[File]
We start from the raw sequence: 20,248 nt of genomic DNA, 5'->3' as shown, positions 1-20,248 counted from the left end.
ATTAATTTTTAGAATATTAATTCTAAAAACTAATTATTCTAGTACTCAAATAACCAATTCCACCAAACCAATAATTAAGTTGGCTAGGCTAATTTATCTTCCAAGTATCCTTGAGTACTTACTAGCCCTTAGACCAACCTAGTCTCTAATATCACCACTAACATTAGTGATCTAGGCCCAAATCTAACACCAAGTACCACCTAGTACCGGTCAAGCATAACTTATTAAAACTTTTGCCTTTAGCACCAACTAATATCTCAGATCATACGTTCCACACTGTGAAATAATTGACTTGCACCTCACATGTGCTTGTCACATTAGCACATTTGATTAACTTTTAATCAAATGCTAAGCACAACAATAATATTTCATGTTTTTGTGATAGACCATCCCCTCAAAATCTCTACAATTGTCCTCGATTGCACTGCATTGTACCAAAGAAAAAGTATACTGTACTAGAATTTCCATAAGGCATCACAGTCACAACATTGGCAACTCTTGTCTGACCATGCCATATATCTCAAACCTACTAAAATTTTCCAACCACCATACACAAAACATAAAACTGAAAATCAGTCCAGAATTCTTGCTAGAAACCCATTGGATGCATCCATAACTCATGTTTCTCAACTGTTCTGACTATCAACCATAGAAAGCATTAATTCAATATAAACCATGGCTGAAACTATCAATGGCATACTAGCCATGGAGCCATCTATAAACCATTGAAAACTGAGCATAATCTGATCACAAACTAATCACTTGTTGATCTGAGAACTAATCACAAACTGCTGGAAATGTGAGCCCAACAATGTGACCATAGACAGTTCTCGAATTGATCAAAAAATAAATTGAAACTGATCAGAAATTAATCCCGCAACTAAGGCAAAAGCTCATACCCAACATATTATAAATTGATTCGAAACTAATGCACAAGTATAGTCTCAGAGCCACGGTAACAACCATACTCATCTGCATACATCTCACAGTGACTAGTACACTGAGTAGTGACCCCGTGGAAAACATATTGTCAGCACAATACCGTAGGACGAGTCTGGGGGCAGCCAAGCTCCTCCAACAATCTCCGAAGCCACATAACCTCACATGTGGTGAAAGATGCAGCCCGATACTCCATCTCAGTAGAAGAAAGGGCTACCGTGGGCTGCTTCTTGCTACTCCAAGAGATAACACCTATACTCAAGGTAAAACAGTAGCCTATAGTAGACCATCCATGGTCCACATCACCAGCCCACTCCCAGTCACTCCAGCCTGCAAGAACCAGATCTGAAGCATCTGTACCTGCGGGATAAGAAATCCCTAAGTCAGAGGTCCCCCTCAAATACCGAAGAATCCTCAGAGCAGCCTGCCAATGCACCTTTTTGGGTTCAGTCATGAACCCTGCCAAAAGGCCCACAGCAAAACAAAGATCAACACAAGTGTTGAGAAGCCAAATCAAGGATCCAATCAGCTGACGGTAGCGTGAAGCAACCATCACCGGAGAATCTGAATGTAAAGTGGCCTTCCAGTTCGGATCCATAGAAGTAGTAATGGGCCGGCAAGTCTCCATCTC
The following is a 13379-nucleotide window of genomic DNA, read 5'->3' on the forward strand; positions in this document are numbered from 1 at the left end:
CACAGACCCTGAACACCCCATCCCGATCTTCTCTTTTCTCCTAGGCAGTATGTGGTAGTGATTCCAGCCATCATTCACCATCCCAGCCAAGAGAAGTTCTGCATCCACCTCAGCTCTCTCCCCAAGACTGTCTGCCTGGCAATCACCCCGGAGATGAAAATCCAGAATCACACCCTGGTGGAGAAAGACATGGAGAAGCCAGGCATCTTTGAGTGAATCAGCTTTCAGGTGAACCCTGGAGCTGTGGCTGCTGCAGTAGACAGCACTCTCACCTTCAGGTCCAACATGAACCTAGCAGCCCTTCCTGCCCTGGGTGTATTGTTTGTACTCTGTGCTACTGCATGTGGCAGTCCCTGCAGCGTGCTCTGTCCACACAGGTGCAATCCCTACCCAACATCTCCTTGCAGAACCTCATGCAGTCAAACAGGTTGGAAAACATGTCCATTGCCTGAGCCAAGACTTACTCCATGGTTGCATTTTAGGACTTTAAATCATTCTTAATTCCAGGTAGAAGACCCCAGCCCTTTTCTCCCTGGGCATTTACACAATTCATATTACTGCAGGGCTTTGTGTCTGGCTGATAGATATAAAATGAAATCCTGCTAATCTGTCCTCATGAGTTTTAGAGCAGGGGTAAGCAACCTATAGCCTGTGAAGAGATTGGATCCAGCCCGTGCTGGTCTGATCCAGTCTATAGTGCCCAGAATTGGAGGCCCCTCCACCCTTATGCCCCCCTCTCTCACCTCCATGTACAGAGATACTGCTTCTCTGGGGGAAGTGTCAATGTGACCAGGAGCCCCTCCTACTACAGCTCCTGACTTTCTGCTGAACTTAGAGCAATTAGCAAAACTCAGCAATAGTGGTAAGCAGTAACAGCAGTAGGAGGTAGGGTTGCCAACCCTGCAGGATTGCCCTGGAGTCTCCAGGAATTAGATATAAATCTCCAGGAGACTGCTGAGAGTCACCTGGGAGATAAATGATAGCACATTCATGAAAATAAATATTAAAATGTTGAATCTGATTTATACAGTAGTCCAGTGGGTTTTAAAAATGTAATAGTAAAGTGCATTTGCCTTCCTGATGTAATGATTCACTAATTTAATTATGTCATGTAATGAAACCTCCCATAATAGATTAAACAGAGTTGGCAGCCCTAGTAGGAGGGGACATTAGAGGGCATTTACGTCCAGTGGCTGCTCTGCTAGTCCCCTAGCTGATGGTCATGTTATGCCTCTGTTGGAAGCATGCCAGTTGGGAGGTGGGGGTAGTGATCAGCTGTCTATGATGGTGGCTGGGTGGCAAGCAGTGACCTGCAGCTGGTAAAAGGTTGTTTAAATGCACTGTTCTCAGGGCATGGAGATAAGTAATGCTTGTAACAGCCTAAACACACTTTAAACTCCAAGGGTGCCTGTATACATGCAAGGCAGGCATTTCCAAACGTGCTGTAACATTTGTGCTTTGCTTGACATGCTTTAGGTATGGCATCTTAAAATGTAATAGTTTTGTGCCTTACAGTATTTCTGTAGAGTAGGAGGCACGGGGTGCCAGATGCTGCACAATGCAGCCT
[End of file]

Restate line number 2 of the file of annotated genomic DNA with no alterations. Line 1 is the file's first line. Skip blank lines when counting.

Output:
ATTAATTTTTAGAATATTAATTCTAAAAACTAATTATTCTAGTACTCAAATAACCAATTCCACCAAACCAATAATTAAGTTGGCTAGGCTAATTTATCTTCCAAGTATCCTTGAGTACTTACTAGCCCTTAGACCAACCTAGTCTCTAATATCACCACTAACATTAGTGATCTAGGCCCAAATCTAACACCAAGTACCACCTAGTACCGGTCAAGCATAACTTATTAAAACTTTTGCCTTTAGCACCAACTAATATCTCAGATCATACGTTCCACACTGTGAAATAATTGACTTGCACCTCACATGTGCTTGTCACATTAGCACATTTGATTAACTTTTAATCAAATGCTAAGCACAACAATAATATTTCATGTTTTTGTGATAGACCATCCCCTCAAAATCTCTACAATTGTCCTCGATTGCACTGCATTGTACCAAAGAAAAAGTATACTGTACTAGAATTTCCATAAGGCATCACAGTCACAACATTGGCAACTCTTGTCTGACCATGCCATATATCTCAAACCTACTAAAATTTTCCAACCACCATACACAAAACATAAAACTGAAAATCAGTCCAGAATTCTTGCTAGAAACCCATTGGATGCATCCATAACTCATGTTTCTCAACTGTTCTGACTATCAACCATAGAAAGCATTAATTCAATATAAACCATGGCTGAAACTATCAATGGCATACTAGCCATGGAGCCATCTATAAACCATTGAAAACTGAGCATAATCTGATCACAAACTAATCACTTGTTGATCTGAGAACTAATCACAAACTGCTGGAAATGTGAGCCCAACAATGTGACCATAGACAGTTCTCGAATTGATCAAAAAATAAATTGAAACTGATCAGAAATTAATCCCGCAACTAAGGCAAAAGCTCATACCCAACATATTATAAATTGATTCGAAACTAATGCACAAGTATAGTCTCAGAGCCACGGTAACAACCATACTCATCTGCATACATCTCACAGTGACTAGTACACTGAGTAGTGACCCCGTGGAAAACATATTGTCAGCACAATACCGTAGGACGAGTCTGGGGGCAGCCAAGCTCCTCCAACAATCTCCGAAGCCACATAACCTCACATGTGGTGAAAGATGCAGCCCGATACTCCATCTCAGTAGAAGAAAGGGCTACCGTGGGCTGCTTCTTGCTACTCCAAGAGATAACACCTATACTCAAGGTAAAACAGTAGCCTATAGTAGACCATCCATGGTCCACATCACCAGCCCACTCCCAGTCACTCCAGCCTGCAAGAACCAGATCTGAAGCATCTGTACCTGCGGGATAAGAAATCCCTAAGTCAGAGGTCCCCCTCAAATACCGAAGAATCCTCAGAGCAGCCTGCCAATGCACCTTTTTGGGTTCAGTCATGAACCCTGCCAAAAGGCCCACAGCAAAACAAAGATCAACACAAGTGTTGAGAAGCCAAATCAAGGATCCAATCAGCTGACGGTAGCGTGAAGCAACCATCACCGGAGAATCTGAATGTAAAGTGGCCTTCCAGTTCGGATCCATAGAAGTAGTAATGGGCCGGCAAGTCTCCATCTC